After my initial booking at Zeen was cancelled due to fire (in the area, not the restaurant itself), my sister and I rescheduled, when instead we had to path-find our way there through a blizzard. Euston’s Drummond Street is known for its Indian restaurants. Located in a ’70s-style, orange-lit basement, the tube rumbling beneath you as you eat, Zeen is a fusion experience: Cockney Bombay.
To begin, mini fresh-fried spicy poppadoms and mango chutney accompanied two Margarita cocktails. For starters we ate Dahi Batata Puri: crispy fried puri shells covered with wheat vermicelli, from which, on stabbing with your fork, tumbled sweet yoghurt, streaked through with a tamarind and coriander sauce. It is an unusual replacement for the standard yoghurt Raitha. The restaurant’s owner, Zeenat, said this dish is ‘street food’ in India. I’m a huge fan of street food everywhere, and it was refreshing to see this dish brought indoors.
Other tempting starters included: soft-shell crab with a creamy rich tomato and garlic butter sauce; and chilli Paneer: cubes of Indian cheese mixed with stir-fried Mediterranean vegetables and a slick of tangy purée.
Presentation was modern and colourful, with fresh herbs. Flavours, thankfully, were noticably separate, unlike many Indian eateries where you get the feeling there is a huge vat of Brown Sauce in the kitchen which they ladle over every dish.
For mains I chose the thali platter: fantastically creamy nutmeg Saag Paneer (spinach and cheese), Kathe Meethe Aloo (tangy, rich Bombay-style potatoes), Tadka dahl (smooth yellow lentils topped with a wickedly calorific dribble of Ghee butter), pilau rice (perfumed with golden saffron strands), mini pappadoms, chutney and freshly made naan bread.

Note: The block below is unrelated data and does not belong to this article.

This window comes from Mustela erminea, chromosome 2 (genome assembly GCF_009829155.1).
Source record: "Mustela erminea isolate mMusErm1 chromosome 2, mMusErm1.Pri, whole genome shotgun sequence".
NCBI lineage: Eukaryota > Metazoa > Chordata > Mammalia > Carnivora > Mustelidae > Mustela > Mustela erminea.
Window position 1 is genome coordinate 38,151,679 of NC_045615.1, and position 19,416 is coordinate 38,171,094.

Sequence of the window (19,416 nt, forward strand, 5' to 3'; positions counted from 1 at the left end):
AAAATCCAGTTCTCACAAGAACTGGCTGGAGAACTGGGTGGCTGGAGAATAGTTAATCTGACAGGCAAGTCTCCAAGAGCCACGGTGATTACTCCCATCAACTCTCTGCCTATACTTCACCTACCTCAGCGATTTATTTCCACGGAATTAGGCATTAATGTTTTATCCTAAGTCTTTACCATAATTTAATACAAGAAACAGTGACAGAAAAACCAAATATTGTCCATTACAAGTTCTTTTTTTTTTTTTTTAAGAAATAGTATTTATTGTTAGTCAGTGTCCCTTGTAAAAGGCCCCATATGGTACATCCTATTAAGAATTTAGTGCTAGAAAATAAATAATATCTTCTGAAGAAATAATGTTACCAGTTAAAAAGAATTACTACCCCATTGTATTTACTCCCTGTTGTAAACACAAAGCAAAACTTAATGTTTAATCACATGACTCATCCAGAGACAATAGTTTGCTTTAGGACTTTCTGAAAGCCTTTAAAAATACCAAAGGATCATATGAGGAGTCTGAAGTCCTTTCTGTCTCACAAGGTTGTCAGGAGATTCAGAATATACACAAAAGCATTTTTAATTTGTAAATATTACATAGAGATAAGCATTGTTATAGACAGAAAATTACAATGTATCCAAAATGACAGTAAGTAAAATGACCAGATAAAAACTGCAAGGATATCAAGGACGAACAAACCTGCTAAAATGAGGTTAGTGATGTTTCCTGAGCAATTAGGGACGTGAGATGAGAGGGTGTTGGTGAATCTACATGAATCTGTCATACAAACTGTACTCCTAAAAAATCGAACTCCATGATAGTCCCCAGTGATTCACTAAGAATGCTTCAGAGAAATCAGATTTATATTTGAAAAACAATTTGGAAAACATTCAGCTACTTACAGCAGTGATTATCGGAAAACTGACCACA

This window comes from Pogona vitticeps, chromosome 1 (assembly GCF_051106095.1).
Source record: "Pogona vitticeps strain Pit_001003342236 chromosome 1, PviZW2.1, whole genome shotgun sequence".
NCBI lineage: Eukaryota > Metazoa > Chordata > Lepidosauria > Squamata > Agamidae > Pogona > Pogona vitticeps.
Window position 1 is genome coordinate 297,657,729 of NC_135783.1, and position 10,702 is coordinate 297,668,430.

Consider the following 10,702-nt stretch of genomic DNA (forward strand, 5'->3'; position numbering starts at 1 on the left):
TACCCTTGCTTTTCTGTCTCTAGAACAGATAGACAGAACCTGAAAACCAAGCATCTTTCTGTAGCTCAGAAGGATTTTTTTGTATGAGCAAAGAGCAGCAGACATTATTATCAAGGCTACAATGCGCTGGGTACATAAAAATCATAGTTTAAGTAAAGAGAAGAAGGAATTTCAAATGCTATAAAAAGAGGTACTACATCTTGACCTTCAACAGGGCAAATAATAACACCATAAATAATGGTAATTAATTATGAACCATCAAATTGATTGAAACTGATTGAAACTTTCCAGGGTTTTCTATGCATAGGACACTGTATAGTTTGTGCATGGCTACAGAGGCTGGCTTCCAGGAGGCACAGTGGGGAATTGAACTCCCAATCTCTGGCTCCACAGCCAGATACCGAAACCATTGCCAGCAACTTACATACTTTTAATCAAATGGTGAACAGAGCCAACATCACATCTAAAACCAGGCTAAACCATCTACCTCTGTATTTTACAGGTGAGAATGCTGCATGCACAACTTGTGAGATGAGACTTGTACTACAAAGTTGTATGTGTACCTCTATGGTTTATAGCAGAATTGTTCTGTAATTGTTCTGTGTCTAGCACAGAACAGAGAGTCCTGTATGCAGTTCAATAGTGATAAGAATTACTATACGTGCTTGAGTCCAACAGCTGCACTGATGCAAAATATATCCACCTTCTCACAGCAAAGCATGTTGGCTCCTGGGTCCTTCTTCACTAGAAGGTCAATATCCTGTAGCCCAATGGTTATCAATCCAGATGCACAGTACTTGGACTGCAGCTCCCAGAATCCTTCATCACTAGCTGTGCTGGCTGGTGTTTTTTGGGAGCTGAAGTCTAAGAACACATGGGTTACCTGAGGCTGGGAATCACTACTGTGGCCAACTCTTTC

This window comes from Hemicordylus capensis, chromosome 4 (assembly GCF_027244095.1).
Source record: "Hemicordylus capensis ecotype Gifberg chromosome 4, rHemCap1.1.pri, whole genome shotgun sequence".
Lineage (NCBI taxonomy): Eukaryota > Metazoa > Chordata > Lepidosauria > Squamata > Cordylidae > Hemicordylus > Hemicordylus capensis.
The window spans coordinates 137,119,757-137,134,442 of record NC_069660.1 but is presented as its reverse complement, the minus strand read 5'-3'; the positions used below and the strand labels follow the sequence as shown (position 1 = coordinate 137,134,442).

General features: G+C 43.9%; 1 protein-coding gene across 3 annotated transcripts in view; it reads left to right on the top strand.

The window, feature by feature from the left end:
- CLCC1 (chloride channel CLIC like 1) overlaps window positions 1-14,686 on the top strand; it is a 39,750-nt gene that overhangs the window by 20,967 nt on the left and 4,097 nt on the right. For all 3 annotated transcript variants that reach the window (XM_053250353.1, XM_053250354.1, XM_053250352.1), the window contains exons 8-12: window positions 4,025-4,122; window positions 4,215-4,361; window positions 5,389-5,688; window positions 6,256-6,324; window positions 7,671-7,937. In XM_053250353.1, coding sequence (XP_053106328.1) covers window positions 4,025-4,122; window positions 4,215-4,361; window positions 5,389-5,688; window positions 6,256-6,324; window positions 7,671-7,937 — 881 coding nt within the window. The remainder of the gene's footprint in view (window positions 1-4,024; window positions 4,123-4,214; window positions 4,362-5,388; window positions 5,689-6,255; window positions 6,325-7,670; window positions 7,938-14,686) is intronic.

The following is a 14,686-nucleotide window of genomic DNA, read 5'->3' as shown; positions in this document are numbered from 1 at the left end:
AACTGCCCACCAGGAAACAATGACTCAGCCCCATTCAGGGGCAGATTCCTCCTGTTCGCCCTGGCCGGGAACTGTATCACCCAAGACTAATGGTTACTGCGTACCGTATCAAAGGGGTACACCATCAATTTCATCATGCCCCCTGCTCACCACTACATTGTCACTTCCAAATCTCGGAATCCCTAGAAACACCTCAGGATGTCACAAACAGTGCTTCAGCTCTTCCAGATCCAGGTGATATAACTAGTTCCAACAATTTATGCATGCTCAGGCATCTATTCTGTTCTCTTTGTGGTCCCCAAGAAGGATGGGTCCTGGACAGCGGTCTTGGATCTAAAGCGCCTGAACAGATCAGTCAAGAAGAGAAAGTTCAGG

My sister chose an unusual dish which would best be described as an Indian version of haggis; the chef’s special Tandoori stuffed squid. The stuffing inside the tiny bodies was subtly spicy and fishy – the taste of squid perhaps overwhelmed – but, all importantly with squid, it wasn’t rubbery.
We accompanied these dishes with a glass each of light and fruity house white (£2.75 ). In general the drinks prices were reasonable: £30 for a bottle of Champagne for instance, or £9.95 a bottle for house red or white wine.
Desserts were less successful: the Rassomalai with cardamom and pistachio flavoured milk cakes was grainy in texture and seemed a little dry, while the Falooda, a rose hued and flavoured ‘Indian sundae’, was good but not mind-blowing. But the salt and mango lassis were fresh with just the right degree of sour – almost goat cheesy in flavour, and the best I have had outside of India.
130 Drummond Street
Tel: 0207 387 0606